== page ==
3. If we think about food as only a nutrient delivery system, then it is easier for the food industry to market to the trendiest diet craze. Low fat? Low sugar? Low carb? Gluten free? High in Omega 3? Not a problem, slap that on the box. (Also, did you know that under current US regulations, the food industry can literally lie about health claims? All those Heart Healthy stickers you see on ice cream are BS.)

    This book can make you feel more overwhelmed, a bit, but at the end, Pollen describes cooking a meal from veggies he just picked in his garden. The whole point of his book is to think of food in terms of corn, cilantro, and black beans (yum yum yum), and not in terms of Vitamin X and Mineral Y.

    There is no such thing as an immortality diet. So just do your best, and eat your veggies. Stews are a great time saver: make a huge pot of stew, and freeze them for when you don't have time to cook.
u/ornryactor · 2 pointsr/AskFoodHistorians


  • Changes in the Land: Indians, Colonists, and the Ecology of New England. Cronon, William.

  • Selling 'Em by the Sack: White Castle and the Creation of American Food. Hogan, David Gerard.

  • Revolution at the Table: The Transformation of the American Diet. Levenstein, Harvey.

  • The Omnivore's Dilemma: A Natural History of Four Meals. Pollan, Michael.

  • Manifestos on the Future of Food and Seed. Shiva, Vandana et al.

  • The Jungle. Sinclair, Upton.

  • Banana Cultures: Agriculture, Consumption, and Environmental Change in Honduras & the United States. Soluri, John.

  • The Fruits of Natural Advantage: Making the Industrial Countryside in California. Stoll, Steven.

  • Corn and Capitalism: How a Botanical Bastard Grew to Global Dominance. Warman, Arturo.

    Very cool to see the actual course listing information. I'd forgotten what it was like to flip through an actual paper course catalog with that kind of stuff in it. Thank god for the internet.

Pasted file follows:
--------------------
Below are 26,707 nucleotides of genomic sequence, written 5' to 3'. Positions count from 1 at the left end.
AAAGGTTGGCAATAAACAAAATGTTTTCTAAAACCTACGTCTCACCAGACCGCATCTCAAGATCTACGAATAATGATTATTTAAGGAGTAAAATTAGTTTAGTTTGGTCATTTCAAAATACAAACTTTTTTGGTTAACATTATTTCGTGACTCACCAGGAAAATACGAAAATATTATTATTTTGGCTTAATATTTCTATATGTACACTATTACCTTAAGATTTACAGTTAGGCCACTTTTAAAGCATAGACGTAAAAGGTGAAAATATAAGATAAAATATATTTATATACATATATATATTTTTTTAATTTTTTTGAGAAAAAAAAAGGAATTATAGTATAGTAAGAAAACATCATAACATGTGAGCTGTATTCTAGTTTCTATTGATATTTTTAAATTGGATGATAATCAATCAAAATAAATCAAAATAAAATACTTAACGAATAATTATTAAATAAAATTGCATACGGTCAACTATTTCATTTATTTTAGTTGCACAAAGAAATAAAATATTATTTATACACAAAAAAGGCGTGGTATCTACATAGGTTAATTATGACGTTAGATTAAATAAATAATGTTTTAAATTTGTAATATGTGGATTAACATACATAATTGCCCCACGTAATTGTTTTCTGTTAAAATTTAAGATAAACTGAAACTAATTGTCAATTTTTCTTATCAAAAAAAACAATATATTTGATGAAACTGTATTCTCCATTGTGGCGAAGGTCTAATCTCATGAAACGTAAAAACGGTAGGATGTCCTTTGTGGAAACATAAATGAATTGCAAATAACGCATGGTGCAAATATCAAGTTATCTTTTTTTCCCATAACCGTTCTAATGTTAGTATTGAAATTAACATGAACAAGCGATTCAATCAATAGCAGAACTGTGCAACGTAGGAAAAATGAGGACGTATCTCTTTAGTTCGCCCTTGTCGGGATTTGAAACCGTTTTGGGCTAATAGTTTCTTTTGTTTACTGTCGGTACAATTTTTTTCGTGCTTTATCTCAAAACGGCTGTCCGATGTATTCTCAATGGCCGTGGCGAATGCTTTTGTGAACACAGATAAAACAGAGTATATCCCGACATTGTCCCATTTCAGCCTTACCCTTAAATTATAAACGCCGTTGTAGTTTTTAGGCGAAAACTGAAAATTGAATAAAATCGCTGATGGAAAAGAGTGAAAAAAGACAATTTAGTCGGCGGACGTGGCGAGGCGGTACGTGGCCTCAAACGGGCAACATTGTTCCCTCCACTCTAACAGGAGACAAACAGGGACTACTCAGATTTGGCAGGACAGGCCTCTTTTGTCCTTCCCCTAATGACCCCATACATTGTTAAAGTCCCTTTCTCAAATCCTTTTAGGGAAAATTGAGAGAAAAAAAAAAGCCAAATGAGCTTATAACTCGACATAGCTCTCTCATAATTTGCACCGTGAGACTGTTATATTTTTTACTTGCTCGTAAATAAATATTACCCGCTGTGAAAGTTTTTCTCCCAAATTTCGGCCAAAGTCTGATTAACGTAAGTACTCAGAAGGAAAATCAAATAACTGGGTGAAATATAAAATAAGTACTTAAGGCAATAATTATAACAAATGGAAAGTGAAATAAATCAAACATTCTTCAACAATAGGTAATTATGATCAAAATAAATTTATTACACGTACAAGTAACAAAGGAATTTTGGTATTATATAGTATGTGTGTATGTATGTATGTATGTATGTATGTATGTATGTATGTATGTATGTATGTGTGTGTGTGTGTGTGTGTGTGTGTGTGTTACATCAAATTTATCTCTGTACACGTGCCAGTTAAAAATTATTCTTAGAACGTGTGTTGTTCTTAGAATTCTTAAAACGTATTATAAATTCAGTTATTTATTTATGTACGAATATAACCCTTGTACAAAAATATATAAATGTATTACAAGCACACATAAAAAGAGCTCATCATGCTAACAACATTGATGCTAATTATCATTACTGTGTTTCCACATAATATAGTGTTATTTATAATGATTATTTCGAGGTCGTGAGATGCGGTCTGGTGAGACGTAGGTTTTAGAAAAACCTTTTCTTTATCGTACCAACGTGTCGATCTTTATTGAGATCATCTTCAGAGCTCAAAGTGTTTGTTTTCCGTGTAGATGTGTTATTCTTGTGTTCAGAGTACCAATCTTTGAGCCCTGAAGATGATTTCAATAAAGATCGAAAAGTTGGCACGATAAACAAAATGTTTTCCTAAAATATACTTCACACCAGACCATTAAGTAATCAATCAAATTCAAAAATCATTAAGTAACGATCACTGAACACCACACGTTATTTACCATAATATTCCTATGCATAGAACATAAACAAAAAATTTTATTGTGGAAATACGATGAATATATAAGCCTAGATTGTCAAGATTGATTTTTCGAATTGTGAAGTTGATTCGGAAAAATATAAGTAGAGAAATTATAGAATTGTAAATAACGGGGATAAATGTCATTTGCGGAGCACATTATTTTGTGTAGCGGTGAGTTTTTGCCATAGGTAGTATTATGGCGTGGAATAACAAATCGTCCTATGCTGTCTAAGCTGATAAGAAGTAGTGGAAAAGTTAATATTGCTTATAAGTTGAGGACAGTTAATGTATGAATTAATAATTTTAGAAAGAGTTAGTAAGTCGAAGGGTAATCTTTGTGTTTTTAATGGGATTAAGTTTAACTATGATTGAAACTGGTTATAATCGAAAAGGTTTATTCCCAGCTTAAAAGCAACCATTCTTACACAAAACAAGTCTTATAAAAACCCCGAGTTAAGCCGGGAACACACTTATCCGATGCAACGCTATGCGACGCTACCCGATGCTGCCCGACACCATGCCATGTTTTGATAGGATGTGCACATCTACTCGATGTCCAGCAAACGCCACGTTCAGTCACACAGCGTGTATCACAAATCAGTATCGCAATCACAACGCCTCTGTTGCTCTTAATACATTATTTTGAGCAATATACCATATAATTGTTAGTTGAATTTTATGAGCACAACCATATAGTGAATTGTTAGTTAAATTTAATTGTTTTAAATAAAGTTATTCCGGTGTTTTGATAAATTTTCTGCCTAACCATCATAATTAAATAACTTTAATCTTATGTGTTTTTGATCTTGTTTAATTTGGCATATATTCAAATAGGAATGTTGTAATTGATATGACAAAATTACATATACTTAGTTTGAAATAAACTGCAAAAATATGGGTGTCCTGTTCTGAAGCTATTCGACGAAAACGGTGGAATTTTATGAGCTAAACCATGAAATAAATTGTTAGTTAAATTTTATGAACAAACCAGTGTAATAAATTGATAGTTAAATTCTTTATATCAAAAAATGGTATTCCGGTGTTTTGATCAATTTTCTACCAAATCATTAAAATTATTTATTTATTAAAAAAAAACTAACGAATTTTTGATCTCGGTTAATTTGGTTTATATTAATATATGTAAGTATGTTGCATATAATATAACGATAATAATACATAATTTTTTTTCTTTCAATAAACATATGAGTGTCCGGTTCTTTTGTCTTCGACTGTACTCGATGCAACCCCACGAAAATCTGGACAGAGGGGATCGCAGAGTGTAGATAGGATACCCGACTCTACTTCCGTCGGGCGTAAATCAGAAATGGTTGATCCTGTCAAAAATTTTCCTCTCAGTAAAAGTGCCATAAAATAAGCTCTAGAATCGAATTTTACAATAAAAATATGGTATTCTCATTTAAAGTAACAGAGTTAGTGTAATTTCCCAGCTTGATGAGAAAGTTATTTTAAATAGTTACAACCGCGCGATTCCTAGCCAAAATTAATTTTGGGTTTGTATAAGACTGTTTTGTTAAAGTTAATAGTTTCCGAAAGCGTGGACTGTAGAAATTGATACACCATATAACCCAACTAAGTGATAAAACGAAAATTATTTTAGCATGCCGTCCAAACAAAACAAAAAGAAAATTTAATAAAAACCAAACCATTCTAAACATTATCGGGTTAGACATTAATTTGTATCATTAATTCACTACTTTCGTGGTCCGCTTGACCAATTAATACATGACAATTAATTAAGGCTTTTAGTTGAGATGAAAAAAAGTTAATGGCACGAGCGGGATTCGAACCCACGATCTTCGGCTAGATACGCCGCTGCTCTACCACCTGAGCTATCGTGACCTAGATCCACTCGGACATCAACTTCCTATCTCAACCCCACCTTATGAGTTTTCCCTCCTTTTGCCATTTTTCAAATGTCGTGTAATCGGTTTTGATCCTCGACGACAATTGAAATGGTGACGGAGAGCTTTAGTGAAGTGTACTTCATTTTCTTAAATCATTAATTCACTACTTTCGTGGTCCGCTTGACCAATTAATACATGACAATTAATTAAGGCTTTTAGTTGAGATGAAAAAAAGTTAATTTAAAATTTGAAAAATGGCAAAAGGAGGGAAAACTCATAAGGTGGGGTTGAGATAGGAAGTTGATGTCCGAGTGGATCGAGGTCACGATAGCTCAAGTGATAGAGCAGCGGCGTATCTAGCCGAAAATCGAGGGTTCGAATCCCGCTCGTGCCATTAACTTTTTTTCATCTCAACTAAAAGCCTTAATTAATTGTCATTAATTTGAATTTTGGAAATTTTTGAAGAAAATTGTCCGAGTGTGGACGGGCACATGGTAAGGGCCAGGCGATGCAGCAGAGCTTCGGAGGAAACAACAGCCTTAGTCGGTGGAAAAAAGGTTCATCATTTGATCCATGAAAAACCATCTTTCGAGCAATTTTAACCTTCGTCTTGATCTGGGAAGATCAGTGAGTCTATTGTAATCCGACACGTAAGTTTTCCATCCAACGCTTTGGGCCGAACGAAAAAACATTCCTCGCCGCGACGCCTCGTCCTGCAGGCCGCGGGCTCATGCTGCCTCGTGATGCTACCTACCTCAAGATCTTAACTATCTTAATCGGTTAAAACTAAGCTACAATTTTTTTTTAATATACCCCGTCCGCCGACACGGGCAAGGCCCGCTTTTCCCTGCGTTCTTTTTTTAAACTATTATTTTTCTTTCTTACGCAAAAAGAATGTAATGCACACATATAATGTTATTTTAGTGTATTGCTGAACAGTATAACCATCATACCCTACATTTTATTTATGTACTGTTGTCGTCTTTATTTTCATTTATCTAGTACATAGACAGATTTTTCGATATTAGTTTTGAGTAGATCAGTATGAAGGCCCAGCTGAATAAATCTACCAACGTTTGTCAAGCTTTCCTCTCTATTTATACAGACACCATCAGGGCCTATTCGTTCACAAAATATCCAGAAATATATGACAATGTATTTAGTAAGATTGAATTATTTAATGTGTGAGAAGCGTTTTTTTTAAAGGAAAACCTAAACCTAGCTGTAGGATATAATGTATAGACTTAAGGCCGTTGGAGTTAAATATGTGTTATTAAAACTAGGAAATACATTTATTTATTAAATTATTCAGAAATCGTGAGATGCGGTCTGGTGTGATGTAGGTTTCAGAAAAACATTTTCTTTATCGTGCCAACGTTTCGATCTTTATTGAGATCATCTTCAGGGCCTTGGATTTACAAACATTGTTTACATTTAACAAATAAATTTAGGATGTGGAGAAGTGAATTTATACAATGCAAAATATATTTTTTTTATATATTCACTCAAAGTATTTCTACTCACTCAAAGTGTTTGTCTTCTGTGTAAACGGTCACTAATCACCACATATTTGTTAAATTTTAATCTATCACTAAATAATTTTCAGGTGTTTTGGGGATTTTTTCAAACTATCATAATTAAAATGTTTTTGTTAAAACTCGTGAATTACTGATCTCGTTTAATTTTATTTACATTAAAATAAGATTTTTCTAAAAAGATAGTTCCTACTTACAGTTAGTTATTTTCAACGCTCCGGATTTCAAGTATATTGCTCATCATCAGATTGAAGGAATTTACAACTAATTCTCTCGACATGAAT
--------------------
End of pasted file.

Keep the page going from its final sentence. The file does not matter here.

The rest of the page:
Also, you helped me figure out what book I was trying to remember in this comment! It was The Omnivore's Dilemma: A Natural History of Four Meals by Michael Pollan. IIRC, it was an awesome concept and 75% of it was an absolutely fantastic read, but one of the sections (maybe the third one?) was bit uninspired. Still overall worth the read, for sure, just be prepared to slog through one section. (And don't skip it, because what it discusses is still relevant to the final section, even if it's not as entertaining as the rest of the book.) It's worth it in particular for anybody living in an industrialized "modern" nation; it provides some of the come-to-Jesus moments that we all need to hear periodically. It's not on the level of Fast Food Nation in that regard (which is required reading for every American and Canadian, as far as I'm concerned), but still.

    EDIT: And that helped me remember another book I've heard recommended, also by Michael Pollan: In Defense of Food: An Eater's Manifesto.

    You're on a roll, friend.
u/bernadine77 · 2 pointsr/loseit

I'm in the same boat as far as feeling discouraged. I've been at a plateau for like 6 weeks and nothing has really had any effect whatsoever. It's very frustrating!

Can I recommend a few books? Maybe In Defense of Food or Food Rules. The author breaks down how our bodies deal with food and makes suggestions, citing good information.

u/NGK87 · 2 pointsr/nutrition

Regarding insulin response:

Enter The Zone: A Dietary Road map

Regarding nutrition, calories, etc:
In Defense of Food: An Eater's Manifesto